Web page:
Physicist Salary

  • Helena Kudiabor
  • Sep 19 2023

A career as a physicist is a great opportunity for someone who is interested in research, and would like to delve deeper into an area of physics that interests them. But, how much can you expect to earn as a physicist?


What is a physicist?

A physicist is someone who studies the universe and its natural phenomena. Given how broad the scope of physics research is, physicists tend to focus on a particular field, such as medical physics, nuclear energy or quantum. Physicists design and oversee experiments to learn more about the phenomena they’re interested in, and analyse the resulting data using computer software. Their findings not only help us to better understand the world we live in, but have also led to the development of many important items, such as communication satellites and MRI scans. 

How much do physicists earn?

How much a physicist earns depends on a number of factors. This includes: where they are employed (or if they’re self-employed), where they live, their education level, and how much experience they have.

According to the UK government, physicists who are only just starting out earn an average of £15,609. As they gain more experience, they can expect to earn approximately £50,000.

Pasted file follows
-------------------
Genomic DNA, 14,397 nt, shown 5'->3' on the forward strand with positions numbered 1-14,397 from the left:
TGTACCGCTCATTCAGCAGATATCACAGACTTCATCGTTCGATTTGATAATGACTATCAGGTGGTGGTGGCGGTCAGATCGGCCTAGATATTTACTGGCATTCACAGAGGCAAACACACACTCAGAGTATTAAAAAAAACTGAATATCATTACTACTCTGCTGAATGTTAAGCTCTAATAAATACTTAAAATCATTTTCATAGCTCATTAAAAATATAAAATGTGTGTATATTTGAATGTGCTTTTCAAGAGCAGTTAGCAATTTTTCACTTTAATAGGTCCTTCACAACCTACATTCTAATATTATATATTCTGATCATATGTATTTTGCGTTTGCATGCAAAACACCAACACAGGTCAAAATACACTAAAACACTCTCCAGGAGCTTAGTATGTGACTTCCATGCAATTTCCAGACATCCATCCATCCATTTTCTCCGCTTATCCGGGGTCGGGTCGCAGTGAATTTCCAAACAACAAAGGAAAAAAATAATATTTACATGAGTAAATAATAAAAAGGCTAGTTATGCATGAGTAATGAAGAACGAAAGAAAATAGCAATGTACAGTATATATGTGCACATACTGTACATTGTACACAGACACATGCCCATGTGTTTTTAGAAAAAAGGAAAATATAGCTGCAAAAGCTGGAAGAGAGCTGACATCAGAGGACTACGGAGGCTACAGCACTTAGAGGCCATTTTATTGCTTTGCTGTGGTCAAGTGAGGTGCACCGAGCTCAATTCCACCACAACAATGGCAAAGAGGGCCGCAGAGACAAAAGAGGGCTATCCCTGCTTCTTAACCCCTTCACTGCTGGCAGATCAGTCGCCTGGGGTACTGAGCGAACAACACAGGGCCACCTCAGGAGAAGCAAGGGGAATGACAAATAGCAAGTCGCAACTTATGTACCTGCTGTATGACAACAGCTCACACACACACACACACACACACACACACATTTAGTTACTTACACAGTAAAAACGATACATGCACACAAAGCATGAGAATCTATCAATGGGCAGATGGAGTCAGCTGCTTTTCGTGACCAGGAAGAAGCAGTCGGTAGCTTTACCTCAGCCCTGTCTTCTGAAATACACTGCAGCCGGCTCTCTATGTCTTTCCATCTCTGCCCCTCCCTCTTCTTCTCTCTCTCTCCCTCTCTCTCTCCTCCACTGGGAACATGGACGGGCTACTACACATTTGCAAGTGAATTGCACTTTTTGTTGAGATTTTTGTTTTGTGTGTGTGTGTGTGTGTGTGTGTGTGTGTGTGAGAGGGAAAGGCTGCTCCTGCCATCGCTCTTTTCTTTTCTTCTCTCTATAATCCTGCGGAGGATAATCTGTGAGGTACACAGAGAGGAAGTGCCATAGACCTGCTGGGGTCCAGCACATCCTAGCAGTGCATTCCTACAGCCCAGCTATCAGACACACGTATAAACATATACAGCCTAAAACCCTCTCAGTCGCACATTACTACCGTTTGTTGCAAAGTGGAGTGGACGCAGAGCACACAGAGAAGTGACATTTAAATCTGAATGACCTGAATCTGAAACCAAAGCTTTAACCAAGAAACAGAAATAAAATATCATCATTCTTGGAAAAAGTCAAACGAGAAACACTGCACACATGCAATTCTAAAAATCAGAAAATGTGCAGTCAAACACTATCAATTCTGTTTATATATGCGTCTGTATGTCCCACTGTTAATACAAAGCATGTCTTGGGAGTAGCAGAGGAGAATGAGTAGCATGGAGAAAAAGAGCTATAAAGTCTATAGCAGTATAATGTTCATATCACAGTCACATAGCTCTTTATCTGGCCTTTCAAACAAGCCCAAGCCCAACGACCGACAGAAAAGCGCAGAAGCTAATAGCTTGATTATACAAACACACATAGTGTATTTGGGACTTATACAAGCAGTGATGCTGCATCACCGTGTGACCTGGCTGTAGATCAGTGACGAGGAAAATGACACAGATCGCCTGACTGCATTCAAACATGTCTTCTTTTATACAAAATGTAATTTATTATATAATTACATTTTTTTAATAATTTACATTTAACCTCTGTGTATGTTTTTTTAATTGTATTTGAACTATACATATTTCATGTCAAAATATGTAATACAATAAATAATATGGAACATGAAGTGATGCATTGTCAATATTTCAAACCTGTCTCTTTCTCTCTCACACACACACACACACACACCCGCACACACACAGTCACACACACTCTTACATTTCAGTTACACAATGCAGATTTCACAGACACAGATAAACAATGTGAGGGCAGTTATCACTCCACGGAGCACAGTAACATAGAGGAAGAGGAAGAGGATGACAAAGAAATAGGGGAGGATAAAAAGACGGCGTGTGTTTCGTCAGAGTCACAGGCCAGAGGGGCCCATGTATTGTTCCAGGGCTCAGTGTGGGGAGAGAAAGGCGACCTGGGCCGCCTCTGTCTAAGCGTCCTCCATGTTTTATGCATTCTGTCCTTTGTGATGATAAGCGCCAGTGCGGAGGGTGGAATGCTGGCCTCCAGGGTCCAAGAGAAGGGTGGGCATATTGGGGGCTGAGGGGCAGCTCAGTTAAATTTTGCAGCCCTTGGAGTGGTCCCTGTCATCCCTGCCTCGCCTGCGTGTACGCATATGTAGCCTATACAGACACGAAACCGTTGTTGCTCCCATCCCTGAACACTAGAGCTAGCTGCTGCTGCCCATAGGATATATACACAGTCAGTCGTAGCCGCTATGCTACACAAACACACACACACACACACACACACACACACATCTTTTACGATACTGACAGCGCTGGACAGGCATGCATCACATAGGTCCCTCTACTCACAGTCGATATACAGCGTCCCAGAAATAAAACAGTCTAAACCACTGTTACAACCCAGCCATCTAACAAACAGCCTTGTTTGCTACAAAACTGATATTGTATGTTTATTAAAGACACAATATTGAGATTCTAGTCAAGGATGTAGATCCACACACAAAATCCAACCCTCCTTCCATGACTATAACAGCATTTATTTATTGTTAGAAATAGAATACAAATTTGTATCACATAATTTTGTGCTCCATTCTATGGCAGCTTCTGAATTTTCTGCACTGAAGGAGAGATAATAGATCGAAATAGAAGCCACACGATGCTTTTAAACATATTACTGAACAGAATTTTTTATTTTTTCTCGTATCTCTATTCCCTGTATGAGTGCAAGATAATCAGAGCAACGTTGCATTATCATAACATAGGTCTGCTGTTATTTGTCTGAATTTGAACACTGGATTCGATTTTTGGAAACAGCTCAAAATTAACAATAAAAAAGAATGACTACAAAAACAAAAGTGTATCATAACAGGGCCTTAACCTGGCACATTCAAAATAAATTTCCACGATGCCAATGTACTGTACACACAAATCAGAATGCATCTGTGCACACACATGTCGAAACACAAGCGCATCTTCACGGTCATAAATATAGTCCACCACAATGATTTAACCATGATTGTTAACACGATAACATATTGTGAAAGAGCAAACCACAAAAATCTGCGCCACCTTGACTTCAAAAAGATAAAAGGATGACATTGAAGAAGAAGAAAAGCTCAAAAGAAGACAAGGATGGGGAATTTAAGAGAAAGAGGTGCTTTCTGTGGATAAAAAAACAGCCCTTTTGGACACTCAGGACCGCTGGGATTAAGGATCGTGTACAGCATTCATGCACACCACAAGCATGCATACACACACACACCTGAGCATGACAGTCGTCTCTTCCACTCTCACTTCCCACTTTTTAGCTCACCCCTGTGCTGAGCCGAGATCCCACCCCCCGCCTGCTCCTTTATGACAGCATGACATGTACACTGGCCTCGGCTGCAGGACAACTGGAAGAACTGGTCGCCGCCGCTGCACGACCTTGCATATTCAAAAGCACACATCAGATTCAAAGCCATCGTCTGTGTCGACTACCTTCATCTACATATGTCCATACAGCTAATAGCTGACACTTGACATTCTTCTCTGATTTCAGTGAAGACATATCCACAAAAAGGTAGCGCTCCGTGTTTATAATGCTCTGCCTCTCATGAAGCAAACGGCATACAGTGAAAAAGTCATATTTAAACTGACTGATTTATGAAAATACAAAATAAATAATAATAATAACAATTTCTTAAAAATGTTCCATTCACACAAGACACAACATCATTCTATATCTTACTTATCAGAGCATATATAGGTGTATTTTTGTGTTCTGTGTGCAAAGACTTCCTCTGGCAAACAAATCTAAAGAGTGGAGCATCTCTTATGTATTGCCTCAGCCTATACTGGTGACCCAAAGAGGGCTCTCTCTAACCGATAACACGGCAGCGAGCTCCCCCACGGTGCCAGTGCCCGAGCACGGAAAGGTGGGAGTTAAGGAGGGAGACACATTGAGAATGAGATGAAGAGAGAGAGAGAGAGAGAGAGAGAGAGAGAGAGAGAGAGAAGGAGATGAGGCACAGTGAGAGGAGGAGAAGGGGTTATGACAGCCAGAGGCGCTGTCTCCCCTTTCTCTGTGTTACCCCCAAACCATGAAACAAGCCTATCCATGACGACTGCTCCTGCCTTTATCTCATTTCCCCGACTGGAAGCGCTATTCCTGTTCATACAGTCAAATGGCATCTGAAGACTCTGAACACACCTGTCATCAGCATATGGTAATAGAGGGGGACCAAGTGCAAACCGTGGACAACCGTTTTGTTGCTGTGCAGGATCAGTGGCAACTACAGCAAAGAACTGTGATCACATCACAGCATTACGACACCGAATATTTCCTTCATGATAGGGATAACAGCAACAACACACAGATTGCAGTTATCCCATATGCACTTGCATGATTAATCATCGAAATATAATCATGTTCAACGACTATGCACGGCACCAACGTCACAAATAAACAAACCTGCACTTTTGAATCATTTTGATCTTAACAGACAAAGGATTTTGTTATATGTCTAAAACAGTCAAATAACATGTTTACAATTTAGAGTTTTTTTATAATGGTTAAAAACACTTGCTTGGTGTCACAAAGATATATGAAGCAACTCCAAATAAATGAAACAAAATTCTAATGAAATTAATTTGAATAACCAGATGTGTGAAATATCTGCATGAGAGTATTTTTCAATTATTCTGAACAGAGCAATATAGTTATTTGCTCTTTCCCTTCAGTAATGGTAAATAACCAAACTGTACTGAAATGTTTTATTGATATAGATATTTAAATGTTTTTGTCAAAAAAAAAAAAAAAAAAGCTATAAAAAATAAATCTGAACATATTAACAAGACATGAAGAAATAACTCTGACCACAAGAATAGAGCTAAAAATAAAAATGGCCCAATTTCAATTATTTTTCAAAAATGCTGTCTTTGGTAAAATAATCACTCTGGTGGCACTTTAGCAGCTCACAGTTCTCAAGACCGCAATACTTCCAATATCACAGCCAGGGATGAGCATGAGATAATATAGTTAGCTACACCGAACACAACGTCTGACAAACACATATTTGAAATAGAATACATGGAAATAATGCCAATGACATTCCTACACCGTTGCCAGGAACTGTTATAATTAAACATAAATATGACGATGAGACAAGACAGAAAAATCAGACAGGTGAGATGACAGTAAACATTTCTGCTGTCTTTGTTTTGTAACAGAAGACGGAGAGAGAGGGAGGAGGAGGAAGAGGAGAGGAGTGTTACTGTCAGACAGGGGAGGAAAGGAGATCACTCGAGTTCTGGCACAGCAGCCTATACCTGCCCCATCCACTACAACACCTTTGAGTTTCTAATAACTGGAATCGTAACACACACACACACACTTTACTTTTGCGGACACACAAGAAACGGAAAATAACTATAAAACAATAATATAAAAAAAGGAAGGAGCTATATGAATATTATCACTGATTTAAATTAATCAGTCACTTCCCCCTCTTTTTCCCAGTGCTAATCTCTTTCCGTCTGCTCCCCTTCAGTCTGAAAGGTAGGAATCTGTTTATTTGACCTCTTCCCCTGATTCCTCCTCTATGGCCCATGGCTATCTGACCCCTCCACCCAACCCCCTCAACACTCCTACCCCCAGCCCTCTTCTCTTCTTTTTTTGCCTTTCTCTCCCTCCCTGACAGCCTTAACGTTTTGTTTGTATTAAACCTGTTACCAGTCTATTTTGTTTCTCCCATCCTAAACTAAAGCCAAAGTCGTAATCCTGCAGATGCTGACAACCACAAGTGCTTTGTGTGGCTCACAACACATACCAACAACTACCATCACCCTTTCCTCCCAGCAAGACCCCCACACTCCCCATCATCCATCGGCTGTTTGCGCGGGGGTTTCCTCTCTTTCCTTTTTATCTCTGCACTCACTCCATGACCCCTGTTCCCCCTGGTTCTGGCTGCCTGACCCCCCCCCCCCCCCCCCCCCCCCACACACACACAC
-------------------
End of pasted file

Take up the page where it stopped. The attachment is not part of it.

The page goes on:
How can a physicist increase their salary?

Pursuing higher education (PhD)

Pursuing postgraduate study is a great way to increase your earning potential. This is especially true if you complete a PhD: research found that those with a PhD are more likely to earn over £30,000 compared to those who have a master’s (87% of PhD graduates vs 43% master’s graduates). A PhD is a great way for you to conduct independent research in an area of your interest, and will provide you with research experience and networking opportunities. It’s even possible to have your PhD published in an academic journal.

There are a few things to keep in mind if you’re interested in this route. Firstly, PhDs are a long, intensive process. Think about the decision carefully and make sure a PhD is something you’re passionate about. Second, while PhDs are expensive (and paying back loans will take a cut out of your salary), it’s possible to find fully funded PhD opportunities, provided you start researching early. 

Specialising in more lucrative fields

Certain physics specialties tend to lead to higher salaries. If you’re on the fence about which field you’d like to go down, it might be worth comparing average salaries. For example, entry-level medical physicists earn around £31,365, rising to £51,668 with more experience.

In a similar vein, larger, more high profile companies and institutions tend to pay their employees more. However, it all depends on what sort of work environment suits your personality. If you work better in a smaller company, there’s still options for salary advancement, as long as you work hard and contribute innovative ideas.

Seeking complementary opportunities

While independent research makes up a large part of a physicist’s responsibilities, many have additional sources of income. Examples include: lecturing at a university (you’ll need a PhD for this), textbook writing and tutoring. Providing you can still maintain a good work life balance, these are great ways to have extra money in your pocket, while still focusing on physics.